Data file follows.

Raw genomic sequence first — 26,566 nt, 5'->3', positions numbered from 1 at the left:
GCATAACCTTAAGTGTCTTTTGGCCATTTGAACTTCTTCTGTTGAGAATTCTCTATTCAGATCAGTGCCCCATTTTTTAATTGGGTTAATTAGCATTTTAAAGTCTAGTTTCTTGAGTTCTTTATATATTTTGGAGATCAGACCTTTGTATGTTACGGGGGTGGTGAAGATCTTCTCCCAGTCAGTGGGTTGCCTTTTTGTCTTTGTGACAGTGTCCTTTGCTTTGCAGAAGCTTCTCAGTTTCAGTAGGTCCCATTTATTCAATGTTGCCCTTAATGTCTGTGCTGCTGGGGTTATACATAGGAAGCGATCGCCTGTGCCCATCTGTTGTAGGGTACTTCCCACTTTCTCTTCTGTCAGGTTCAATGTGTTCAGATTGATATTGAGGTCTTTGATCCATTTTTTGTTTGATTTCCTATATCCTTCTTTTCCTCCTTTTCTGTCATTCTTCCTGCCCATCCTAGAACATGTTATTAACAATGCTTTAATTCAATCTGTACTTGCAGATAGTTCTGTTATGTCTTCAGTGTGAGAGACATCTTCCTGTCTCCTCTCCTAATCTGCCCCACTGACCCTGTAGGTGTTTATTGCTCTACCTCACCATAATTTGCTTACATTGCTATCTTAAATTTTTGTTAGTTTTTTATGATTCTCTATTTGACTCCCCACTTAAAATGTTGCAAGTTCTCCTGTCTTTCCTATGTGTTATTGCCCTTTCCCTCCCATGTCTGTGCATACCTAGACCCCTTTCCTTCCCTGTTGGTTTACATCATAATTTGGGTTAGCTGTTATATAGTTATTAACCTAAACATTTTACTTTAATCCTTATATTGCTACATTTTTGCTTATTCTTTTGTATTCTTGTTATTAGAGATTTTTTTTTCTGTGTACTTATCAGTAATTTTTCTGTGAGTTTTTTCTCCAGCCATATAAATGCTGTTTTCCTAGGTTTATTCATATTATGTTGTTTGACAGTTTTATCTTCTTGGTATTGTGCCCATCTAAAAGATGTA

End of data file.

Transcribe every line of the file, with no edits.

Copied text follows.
Raw genomic sequence first — 26,566 nt, 5'->3', positions numbered from 1 at the left:
GCATAACCTTAAGTGTCTTTTGGCCATTTGAACTTCTTCTGTTGAGAATTCTCTATTCAGATCAGTGCCCCATTTTTTAATTGGGTTAATTAGCATTTTAAAGTCTAGTTTCTTGAGTTCTTTATATATTTTGGAGATCAGACCTTTGTATGTTACGGGGGTGGTGAAGATCTTCTCCCAGTCAGTGGGTTGCCTTTTTGTCTTTGTGACAGTGTCCTTTGCTTTGCAGAAGCTTCTCAGTTTCAGTAGGTCCCATTTATTCAATGTTGCCCTTAATGTCTGTGCTGCTGGGGTTATACATAGGAAGCGATCGCCTGTGCCCATCTGTTGTAGGGTACTTCCCACTTTCTCTTCTGTCAGGTTCAATGTGTTCAGATTGATATTGAGGTCTTTGATCCATTTTTTGTTTGATTTCCTATATCCTTCTTTTCCTCCTTTTCTGTCATTCTTCCTGCCCATCCTAGAACATGTTATTAACAATGCTTTAATTCAATCTGTACTTGCAGATAGTTCTGTTATGTCTTCAGTGTGAGAGACATCTTCCTGTCTCCTCTCCTAATCTGCCCCACTGACCCTGTAGGTGTTTATTGCTCTACCTCACCATAATTTGCTTACATTGCTATCTTAAATTTTTGTTAGTTTTTTATGATTCTCTATTTGACTCCCCACTTAAAATGTTGCAAGTTCTCCTGTCTTTCCTATGTGTTATTGCCCTTTCCCTCCCATGTCTGTGCATACCTAGACCCCTTTCCTTCCCTGTTGGTTTACATCATAATTTGGGTTAGCTGTTATATAGTTATTAACCTAAACATTTTACTTTAATCCTTATATTGCTACATTTTTGCTTATTCTTTTGTATTCTTGTTATTAGAGATTTTTTTTTCTGTGTACTTATCAGTAATTTTTCTGTGAGTTTTTTCTCCAGCCATATAAATGCTGTTTTCCTAGGTTTATTCATATTATGTTGTTTGACAGTTTTATCTTCTTGGTATTGTGCCCATCTAAAAGATGTA